Writers are often asked, "Where do you get your ideas?" The answer is easy: ideas are all around us.
You discover them in what your read, what you hear (writers are notorious eavesdroppers), in what you see, and so many other places. But an idea is not a story. An idea is the germ of a story. It's what gets you asking, "what if..."
The next step in the process is creating character(s), a plot and a story location. There has been argument over which is more important--character or plot. In my opinion, they're equally important. You can't have one without the other.
For instance, you want your main characters to have substance, not be paper cutouts. Readers can relate to a realistically portrayed character. So how do you do that? You give them lives. You describe them, their characteristics, their personalities. Many readers are turned off by two much description. Some want no description of a character so they can employ their imagination as to the character's appearance. My feeling is it's your story. Their imagination may not match your vision. That's why I prefer to describe my key characters.
Others will quote Elmore Leonard's famous 10 Rules for Good Writing, citing Rules 8 and 9, which tell you to avoid detailed descriptions of characters and not to go into great details describing places and things. The important points are "detailed" and "great details." He doesn't say don't describe. Read Leonard to see how he subtly introduces characters and place, so aptly we feel we'd recognize the character anywhere and know the place even if we've never been there.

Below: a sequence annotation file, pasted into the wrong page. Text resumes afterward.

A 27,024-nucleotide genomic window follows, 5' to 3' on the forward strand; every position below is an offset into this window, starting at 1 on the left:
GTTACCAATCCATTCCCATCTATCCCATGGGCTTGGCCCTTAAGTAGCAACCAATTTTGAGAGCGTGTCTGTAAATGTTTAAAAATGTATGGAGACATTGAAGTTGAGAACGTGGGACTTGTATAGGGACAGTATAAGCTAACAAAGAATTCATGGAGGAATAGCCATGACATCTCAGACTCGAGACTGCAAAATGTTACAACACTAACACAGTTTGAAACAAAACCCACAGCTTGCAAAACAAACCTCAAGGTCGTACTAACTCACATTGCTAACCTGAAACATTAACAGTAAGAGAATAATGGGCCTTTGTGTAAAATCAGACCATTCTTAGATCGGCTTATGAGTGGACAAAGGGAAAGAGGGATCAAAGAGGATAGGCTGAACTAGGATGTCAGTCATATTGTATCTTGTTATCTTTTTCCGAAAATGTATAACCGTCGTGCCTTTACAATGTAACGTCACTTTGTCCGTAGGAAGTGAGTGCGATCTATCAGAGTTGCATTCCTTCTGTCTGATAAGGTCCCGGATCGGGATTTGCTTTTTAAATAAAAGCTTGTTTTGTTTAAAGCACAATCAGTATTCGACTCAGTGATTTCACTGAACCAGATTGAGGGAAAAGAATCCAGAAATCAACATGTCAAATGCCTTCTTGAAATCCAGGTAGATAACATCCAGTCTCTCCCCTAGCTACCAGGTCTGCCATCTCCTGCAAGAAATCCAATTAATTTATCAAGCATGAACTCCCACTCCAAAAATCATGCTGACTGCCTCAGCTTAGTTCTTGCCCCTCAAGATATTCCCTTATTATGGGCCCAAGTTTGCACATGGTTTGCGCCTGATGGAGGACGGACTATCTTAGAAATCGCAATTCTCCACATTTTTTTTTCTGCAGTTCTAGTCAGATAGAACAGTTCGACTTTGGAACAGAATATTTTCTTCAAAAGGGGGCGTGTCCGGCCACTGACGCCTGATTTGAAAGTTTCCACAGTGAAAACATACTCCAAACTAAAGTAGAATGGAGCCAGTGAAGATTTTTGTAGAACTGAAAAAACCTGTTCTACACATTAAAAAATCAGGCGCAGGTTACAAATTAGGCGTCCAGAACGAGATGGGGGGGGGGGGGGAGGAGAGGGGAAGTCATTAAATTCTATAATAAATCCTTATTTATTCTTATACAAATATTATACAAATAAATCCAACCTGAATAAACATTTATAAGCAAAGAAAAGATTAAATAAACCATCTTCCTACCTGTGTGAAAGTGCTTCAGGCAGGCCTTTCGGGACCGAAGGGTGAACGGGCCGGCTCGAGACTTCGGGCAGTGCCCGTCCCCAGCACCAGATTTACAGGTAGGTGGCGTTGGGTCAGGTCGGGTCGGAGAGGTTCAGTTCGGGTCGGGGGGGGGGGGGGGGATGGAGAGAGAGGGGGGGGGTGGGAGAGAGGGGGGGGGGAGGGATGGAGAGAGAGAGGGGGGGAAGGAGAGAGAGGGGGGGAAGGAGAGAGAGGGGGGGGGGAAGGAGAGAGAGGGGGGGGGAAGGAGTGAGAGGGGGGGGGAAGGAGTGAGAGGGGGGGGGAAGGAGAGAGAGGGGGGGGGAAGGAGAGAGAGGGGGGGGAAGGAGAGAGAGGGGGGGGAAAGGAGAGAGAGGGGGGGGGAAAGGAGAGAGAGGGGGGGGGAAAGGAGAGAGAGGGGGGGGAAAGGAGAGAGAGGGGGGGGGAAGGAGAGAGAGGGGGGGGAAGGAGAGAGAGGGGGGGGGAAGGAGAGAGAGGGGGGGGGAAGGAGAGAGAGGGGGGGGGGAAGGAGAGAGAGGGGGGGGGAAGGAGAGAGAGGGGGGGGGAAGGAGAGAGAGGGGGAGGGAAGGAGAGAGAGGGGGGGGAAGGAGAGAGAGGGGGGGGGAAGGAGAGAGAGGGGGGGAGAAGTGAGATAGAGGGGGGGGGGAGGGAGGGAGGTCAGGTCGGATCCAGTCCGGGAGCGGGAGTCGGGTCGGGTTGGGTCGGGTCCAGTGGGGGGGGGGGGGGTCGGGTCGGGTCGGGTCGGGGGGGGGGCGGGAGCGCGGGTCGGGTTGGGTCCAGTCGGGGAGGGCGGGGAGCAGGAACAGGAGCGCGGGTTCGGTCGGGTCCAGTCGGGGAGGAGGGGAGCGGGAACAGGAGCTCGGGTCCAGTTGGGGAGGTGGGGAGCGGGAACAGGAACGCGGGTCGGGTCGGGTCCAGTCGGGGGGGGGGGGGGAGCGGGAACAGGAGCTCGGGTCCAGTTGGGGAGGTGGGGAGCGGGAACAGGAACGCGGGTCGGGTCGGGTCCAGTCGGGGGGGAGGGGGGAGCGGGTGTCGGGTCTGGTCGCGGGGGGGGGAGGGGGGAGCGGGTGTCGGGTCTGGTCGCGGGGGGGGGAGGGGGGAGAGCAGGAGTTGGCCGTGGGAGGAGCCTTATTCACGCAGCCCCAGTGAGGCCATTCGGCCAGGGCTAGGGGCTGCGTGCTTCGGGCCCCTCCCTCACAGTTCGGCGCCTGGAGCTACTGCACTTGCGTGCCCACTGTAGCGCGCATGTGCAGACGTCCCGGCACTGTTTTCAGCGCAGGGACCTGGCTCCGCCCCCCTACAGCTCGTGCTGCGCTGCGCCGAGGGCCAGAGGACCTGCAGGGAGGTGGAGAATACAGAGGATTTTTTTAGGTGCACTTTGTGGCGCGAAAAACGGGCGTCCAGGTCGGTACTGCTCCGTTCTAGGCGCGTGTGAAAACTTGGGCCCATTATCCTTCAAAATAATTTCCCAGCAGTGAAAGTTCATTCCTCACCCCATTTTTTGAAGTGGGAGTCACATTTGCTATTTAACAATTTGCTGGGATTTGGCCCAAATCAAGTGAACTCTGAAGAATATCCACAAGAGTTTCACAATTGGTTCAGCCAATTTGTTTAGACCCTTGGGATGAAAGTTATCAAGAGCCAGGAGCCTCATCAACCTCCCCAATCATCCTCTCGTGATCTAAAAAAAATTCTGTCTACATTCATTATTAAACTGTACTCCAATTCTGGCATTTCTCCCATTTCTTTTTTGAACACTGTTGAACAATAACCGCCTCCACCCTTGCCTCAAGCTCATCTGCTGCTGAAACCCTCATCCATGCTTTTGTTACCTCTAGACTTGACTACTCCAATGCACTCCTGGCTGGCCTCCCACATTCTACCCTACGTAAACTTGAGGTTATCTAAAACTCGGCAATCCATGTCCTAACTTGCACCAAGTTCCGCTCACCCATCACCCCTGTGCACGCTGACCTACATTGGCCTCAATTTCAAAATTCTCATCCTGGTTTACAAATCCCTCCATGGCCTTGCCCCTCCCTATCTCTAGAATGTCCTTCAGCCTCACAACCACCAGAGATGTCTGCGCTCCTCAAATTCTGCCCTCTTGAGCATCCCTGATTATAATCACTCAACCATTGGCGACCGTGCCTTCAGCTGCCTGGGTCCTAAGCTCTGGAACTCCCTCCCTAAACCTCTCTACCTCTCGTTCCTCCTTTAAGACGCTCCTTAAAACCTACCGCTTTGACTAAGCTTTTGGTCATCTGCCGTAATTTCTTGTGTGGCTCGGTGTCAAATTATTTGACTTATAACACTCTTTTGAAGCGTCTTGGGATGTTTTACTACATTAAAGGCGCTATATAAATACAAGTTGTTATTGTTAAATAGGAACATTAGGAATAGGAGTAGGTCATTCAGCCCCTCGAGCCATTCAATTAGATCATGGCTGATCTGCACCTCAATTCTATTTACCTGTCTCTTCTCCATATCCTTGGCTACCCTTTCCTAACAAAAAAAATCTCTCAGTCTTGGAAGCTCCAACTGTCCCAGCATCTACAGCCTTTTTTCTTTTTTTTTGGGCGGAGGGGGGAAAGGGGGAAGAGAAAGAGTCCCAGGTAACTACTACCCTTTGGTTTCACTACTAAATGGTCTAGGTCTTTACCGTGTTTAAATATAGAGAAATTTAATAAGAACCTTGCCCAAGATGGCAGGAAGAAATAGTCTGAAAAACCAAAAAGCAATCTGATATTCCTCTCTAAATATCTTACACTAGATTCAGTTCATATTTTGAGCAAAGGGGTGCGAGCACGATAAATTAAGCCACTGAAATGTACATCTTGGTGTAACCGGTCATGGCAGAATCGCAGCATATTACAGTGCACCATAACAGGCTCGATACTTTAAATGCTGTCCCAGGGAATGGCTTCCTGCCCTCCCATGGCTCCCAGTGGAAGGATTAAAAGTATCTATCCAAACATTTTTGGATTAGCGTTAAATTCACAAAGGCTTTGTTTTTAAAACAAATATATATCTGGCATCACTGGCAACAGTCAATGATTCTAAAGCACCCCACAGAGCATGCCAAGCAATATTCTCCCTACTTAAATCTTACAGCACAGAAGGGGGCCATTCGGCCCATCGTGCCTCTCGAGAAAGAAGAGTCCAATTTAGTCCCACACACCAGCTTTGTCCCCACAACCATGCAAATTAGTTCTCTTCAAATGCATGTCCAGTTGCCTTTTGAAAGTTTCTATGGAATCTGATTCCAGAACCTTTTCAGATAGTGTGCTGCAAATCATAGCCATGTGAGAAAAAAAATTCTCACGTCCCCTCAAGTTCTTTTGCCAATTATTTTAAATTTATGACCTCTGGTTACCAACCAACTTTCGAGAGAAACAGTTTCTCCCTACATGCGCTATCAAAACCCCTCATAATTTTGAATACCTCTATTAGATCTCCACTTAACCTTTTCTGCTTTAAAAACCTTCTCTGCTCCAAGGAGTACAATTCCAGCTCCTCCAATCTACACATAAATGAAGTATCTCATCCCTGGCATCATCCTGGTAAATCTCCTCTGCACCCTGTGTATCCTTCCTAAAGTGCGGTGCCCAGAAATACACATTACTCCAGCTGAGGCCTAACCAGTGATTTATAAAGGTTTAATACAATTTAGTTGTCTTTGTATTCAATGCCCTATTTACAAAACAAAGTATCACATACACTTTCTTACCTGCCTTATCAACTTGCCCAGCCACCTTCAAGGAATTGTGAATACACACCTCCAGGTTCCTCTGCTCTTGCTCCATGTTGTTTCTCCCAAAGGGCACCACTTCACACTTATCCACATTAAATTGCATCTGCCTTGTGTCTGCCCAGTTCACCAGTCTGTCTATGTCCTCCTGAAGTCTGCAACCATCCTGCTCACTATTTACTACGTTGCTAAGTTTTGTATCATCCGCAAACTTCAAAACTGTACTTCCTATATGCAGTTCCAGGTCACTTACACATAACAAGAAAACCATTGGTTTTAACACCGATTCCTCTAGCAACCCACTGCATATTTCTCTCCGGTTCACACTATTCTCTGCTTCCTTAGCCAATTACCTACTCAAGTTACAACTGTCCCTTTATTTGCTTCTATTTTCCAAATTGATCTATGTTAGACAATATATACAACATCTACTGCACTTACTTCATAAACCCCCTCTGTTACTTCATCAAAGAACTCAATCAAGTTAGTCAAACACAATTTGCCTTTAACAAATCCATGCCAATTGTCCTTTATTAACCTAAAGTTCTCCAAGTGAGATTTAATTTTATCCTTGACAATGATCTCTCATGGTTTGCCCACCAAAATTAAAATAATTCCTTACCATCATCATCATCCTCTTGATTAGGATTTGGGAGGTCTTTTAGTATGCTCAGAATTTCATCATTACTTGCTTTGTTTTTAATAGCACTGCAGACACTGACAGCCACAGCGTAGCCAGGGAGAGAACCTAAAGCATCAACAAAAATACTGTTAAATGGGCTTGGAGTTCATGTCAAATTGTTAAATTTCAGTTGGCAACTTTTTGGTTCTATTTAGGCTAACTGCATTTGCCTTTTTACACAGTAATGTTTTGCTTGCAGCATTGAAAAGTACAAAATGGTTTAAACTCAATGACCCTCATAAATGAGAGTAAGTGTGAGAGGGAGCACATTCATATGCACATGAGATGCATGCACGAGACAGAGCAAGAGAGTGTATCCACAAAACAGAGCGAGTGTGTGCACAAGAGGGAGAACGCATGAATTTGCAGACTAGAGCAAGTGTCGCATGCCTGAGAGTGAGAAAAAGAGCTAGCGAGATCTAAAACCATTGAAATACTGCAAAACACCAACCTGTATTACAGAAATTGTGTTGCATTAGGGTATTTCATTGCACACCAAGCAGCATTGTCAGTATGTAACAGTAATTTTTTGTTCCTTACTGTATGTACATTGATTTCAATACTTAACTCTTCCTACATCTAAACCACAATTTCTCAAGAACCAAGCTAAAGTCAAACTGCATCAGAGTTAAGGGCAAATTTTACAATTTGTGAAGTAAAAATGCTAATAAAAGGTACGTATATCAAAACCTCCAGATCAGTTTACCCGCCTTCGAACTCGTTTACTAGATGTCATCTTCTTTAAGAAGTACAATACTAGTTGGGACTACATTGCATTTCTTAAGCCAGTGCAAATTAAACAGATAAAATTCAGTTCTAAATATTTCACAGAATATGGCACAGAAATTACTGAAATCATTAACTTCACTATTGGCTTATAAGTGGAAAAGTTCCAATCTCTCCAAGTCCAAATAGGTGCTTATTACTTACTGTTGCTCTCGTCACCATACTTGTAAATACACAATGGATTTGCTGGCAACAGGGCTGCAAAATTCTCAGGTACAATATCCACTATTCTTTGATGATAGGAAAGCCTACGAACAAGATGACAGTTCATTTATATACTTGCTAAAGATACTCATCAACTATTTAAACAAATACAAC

So you don't want to give them everything about your character in one lump. Introduce details gradually throughout your narrative.
Now, as to plot, this is the narrative of your story. It introduces the crime, the detective, the investigation, discovery of the motive(s) and, eventually, the identity of the culprit. Some mysteries disclose the identity of the killer at the beginning, but I think that takes the fun out of the story for many readers. Most like to try and outsmart the writer, determining the identity of the criminal before it's disclosed by the writer. Traditionally, mysteries started as this type of puzzle, providing clues through the narrative to lead the reader to the conclusion. Being the sneaky people we are, we throw in red herrings (misleading clues) to throw the reader off the track as well as sub-plots to add a little more substance to the story.
This is how an idea becomes a story.